Wildlife Rescue of the Florida Keys is also on the grounds. This group of dedicated individuals cares for and rehabilitates injured birds and releases them back to the wild when possible. The park also houses the city nursery where native and imported plants are raised for landscaping around the city.
[Fig. 8(4)] A portion of the booty Fisher and his intrepid team of divers uncovered from the Spanish treasure ships Santa Margarita and Nuestra Senora de Atocha is displayed in a big stone building near the waterfront. The gold-laden sister ships were sent to the bottom by a hurricane on September 6, 1622, shortly after setting sail from Havana. The ships carried gold and silver bullion, magnificent jewelry, and a fortune in emeraldsa small fraction of the riches Spain was bleeding from the New World.
After long years of research and treasure hunting, Fisher's crew discovered the wrecks about 40 miles off Key West.
Expect to be stunned: This is a real treasure, one that even Long John Silver would be proud of. Chests of silver coins and gold bars, heavy gold chains you could pull a truck with, and emerald-encrusted gold jewelry are there. One of the more bizarre pieces is a poison cup, which has an embedded bezoar stone that changed colors when it came in contact with toxic substances. Weapons and navigational tools from the two ships are also on display.
You can also see a film about the discovery and the difficulties of locating and extracting sunken treasure. The Arbutus, one of Fisher's work vessels, sank in 1980, with no loss of life, in the Dry Tortugas. Much of the treasure discovered between 1970 and the early 1990s is still being cleaned and cataloged elsewhere in the huge building.
[Fig. 8(13)] Since 1994, artist and nature-lover Nancy Forrester and her friends have transformed her 1-acre parcel of land into one of Key West's natural treasures. The diverse assortment of trees, flowers, and plants includes many that are endangered and some no longer in existence in their native habitat. Under a deep green canopy, spangled by filtered sunlight, thrive hundreds of orchids, bromeliads, ferns, palms, and bog plants. The dirt paths skirt 150 species of palmsincluding equatorials from the Pacific Marquesas Islands, deep forest species from South America's Amazon Basin and Orinoco River, and near-extinct palms from Cuba.
Here and there are open spaces with garden chairs where you can sit and contemplate awhile. Squawking parrots and other tropical birds, in cages around the grounds, enhance the sensation that you have, indeed, wandered into a tropical rain forest. Wandering the paths, it's easy to get happily turned around and temporarily lose track of the way out. Unfortunately, like many of the Keys' wild areas, the garden is threatened by developers, hoping to turn this valuable property into more lucrative residential real estate.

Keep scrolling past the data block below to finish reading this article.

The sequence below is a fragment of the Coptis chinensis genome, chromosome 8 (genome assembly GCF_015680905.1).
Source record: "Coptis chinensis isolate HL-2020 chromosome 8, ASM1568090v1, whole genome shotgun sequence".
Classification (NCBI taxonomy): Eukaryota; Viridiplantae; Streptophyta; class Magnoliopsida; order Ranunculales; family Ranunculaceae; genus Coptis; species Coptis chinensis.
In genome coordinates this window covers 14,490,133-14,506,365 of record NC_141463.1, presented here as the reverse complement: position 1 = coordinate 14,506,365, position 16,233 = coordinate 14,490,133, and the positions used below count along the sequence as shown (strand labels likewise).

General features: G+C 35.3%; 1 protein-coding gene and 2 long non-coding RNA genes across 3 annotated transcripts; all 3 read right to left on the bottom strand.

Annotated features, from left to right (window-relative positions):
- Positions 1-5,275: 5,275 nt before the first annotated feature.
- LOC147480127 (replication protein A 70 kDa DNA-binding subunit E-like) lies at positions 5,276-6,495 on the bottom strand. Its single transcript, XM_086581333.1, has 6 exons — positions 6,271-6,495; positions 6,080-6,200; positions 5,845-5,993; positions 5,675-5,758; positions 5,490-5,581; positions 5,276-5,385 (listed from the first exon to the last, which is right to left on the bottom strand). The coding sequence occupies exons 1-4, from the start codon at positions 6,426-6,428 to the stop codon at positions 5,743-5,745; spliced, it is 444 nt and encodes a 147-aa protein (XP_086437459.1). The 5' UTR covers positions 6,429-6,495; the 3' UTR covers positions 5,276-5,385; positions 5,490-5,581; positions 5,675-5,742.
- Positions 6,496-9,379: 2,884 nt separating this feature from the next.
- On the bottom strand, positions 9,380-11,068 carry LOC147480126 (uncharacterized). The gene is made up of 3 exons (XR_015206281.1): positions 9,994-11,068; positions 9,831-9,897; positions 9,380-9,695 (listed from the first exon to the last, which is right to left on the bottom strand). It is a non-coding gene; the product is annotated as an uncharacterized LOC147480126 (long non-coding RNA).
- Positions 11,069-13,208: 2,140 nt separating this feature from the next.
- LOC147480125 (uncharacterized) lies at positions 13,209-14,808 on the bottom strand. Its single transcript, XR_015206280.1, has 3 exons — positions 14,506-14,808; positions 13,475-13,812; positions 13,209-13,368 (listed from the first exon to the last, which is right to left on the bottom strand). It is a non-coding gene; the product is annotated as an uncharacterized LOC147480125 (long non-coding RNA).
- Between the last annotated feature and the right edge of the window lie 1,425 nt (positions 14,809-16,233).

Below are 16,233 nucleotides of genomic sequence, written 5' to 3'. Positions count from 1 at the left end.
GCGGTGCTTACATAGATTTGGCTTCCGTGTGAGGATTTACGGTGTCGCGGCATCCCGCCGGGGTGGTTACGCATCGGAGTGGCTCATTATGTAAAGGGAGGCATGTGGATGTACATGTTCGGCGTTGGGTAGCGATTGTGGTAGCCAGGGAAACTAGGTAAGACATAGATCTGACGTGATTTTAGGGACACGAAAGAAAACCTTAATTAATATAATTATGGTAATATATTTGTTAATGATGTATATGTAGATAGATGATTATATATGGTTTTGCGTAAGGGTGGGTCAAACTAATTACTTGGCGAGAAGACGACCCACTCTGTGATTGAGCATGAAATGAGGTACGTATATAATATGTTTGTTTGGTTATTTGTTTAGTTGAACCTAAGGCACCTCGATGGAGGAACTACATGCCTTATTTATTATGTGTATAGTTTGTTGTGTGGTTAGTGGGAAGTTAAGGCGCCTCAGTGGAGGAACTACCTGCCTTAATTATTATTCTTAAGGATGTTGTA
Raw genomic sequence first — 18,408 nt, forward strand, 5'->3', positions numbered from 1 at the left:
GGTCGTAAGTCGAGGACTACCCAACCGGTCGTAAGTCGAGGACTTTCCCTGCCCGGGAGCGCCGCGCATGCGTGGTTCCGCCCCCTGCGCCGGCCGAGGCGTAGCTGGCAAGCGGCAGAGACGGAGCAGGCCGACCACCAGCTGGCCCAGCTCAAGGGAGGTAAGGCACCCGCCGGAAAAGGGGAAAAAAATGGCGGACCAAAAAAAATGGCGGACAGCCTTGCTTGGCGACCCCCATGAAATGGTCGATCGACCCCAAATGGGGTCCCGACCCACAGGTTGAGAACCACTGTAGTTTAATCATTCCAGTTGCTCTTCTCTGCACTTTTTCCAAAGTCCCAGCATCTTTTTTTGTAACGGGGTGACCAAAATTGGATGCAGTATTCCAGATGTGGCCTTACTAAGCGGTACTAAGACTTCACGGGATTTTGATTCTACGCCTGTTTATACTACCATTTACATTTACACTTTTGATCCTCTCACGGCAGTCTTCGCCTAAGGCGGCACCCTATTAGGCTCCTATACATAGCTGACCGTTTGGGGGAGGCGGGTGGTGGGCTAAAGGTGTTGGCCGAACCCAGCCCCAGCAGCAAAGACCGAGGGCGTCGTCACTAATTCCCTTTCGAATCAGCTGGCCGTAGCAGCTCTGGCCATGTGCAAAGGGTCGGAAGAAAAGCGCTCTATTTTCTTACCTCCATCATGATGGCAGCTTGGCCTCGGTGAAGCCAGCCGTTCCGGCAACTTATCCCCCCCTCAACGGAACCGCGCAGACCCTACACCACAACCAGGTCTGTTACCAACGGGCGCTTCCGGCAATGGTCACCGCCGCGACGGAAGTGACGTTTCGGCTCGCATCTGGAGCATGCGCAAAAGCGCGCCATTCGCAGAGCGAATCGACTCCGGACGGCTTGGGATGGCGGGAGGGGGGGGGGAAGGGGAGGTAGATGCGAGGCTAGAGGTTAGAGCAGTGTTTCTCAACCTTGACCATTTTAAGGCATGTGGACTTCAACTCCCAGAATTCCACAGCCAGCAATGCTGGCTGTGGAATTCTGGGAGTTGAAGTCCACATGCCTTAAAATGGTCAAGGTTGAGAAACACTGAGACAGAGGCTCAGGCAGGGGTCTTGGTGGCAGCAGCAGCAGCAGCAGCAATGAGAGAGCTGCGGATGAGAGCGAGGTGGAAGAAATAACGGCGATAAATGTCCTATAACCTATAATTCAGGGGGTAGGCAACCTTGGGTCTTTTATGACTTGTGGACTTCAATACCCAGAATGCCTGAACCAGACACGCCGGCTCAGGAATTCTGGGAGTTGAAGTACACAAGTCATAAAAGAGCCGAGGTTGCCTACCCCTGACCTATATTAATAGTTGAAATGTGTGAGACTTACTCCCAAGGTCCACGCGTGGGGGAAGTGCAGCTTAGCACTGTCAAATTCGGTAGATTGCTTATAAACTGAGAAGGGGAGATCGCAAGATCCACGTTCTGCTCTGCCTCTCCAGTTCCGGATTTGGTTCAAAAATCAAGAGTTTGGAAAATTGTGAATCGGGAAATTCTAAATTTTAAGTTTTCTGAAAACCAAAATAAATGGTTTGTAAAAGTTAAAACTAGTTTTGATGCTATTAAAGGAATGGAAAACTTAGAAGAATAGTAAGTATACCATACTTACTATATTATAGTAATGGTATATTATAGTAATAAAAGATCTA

Botanical prints are on sale in the art gallery.
[Fig. 8(5)] President Harry S Truman made the first of 10 winter vacation trips to Key West in 1946. His place of lodging, which came to be known as "The Little White House," was the former home of the commandant of the Key West Naval Base. Built in 1890, the two-story house is noted for its tropical gardens and wide verandas enclosed by wooden louvers.
Away from the presidential grind of Washington, and the prying eyes of the press and public, folksy Harry enjoyed strolling around town in outlandish Hawaiian shirts, chatting with locals and tourists, fishing, swimming, drinking bourbon, and playing the piano and poker with his cronies. Truman reportedly invited potential appointees to see how they held up under the pressures of the poker table.
Guides point out that Truman's middle initial is just that. His parents didn't give him a middle name, so to stifle questions about it, he adopted the letter S, which is correctly spelled without a period.
After touring the house, take a self-guided walk through the surrounding botanical garden. More than two dozen types of tropical trees, grasses, and shrubs have been identified and marked by the Key West Garden Club. They include bougainvillea and fishtail fern; fiji fan, coconut, Manila, Madagascar, thatch, and Washingtonia palms; monkey and St. Augustine grasses; avocado, banyan, gumbo-limbo, mahogany, royal poinciana, tropical almond, jacaranda, and Spanish lime trees.
Down-to-earth, man-of-the-people Harry S would probably be astonished to learn that his house and garden are now in the middle of a very expensive real estate community. In 1986, the Navy declared the 43-acre Truman Annex surplus property and sold it at auction. The Truman Annex Real Estate Co. has sold the former officers' homes to fortunate private citizens. Other buildings, including the U.S. Marine Hospital, built in 1844, have become pricey condominiums. Architecturally compatible new condos and townhouses have joined the housing mix.
[Fig. 8(11)] A large black, yellow, and red missile-shaped buoy marks the most southerly place you can go and still be in the continental confines of the United States. "Continental" is the key word, because the actual most southerly place in all the 50 states is on the Big Island of Hawaii. "America Begins Here" is painted on the curb. It could just as well say, "America Ends Here."
Hundreds of tourists come everyday by Conch Train, bicycle, foot, and rental car to have their pictures taken by the buoy. Nearby vendors staff tables laden with conch shells and all manner of trinkets, T-shirts, and souvenirs fashioned from shells. They are here every day.
[Fig. 8(6)] Built around 1829, and believed to be Key West's oldest house, the museum is a window on the Keys' early maritime history. Once the home of harbor pilot Captain Francis B. Watlington, you can learn the "Rules of Wrecking" and its history through photographs, ship models, and wrecking documents. A locator map shows the location of 50 nineteenth century wrecks.
The house still has a back porch cistern and a separate cook housethe town's last remaining outside kitchen. Kids are usually fascinated by the built-to-scale Victorian-style doll house with a mural of old Key West in the dining room. Be sure to take a stroll through the Rosemary Austin Memorial Garden.